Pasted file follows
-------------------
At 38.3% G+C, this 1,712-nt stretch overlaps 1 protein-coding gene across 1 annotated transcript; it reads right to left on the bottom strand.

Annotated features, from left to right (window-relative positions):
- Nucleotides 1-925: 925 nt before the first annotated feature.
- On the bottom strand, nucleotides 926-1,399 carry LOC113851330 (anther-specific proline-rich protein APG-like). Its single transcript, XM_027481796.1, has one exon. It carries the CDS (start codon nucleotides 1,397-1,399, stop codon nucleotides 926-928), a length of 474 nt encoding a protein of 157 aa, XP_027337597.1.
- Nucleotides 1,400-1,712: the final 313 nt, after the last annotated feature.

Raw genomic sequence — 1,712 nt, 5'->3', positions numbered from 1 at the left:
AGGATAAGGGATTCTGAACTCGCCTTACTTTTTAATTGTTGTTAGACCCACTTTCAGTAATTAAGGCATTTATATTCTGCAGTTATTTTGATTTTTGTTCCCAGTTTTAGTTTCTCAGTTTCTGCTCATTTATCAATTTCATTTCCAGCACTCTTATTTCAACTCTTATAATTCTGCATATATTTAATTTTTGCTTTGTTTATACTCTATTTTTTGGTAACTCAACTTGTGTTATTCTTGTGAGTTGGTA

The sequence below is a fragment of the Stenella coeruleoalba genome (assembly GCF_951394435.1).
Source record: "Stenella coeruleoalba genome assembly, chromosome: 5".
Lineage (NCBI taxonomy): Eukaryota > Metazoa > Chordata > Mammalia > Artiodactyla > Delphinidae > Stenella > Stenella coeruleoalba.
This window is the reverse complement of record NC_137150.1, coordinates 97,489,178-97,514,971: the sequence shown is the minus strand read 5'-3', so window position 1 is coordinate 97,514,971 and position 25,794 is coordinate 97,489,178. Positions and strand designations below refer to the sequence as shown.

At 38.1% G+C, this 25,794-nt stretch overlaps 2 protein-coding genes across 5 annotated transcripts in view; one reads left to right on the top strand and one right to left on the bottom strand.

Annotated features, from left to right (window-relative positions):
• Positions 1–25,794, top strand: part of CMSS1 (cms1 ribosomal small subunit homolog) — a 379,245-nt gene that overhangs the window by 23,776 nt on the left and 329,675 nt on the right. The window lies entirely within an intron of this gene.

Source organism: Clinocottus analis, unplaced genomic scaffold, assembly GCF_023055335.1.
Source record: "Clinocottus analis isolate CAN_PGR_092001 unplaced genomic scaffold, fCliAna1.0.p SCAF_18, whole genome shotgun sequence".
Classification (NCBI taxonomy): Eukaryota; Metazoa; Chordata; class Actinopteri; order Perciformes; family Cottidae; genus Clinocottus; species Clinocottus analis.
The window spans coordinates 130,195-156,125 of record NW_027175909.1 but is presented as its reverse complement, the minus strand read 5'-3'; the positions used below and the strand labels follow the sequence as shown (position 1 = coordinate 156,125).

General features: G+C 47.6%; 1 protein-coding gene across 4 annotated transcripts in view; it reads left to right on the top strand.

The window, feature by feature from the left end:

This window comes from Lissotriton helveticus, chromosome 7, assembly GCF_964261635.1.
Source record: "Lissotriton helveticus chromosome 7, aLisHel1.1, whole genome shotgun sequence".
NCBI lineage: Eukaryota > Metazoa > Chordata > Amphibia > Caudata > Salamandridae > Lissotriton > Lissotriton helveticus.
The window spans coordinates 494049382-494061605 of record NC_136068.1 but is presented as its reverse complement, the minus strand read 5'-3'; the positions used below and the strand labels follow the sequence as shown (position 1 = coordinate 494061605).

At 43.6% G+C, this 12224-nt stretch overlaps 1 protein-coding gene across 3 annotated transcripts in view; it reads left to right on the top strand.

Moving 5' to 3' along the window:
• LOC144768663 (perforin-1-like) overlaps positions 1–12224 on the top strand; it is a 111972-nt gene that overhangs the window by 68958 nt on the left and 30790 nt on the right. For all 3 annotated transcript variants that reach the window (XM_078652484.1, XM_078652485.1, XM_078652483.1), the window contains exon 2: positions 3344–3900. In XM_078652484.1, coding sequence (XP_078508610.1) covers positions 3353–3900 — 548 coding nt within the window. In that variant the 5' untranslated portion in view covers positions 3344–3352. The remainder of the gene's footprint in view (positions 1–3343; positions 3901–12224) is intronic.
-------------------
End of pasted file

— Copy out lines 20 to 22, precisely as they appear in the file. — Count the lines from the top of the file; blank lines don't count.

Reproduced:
The window, feature by feature from the left end:

This window comes from Lissotriton helveticus, chromosome 7, assembly GCF_964261635.1.
Source record: "Lissotriton helveticus chromosome 7, aLisHel1.1, whole genome shotgun sequence".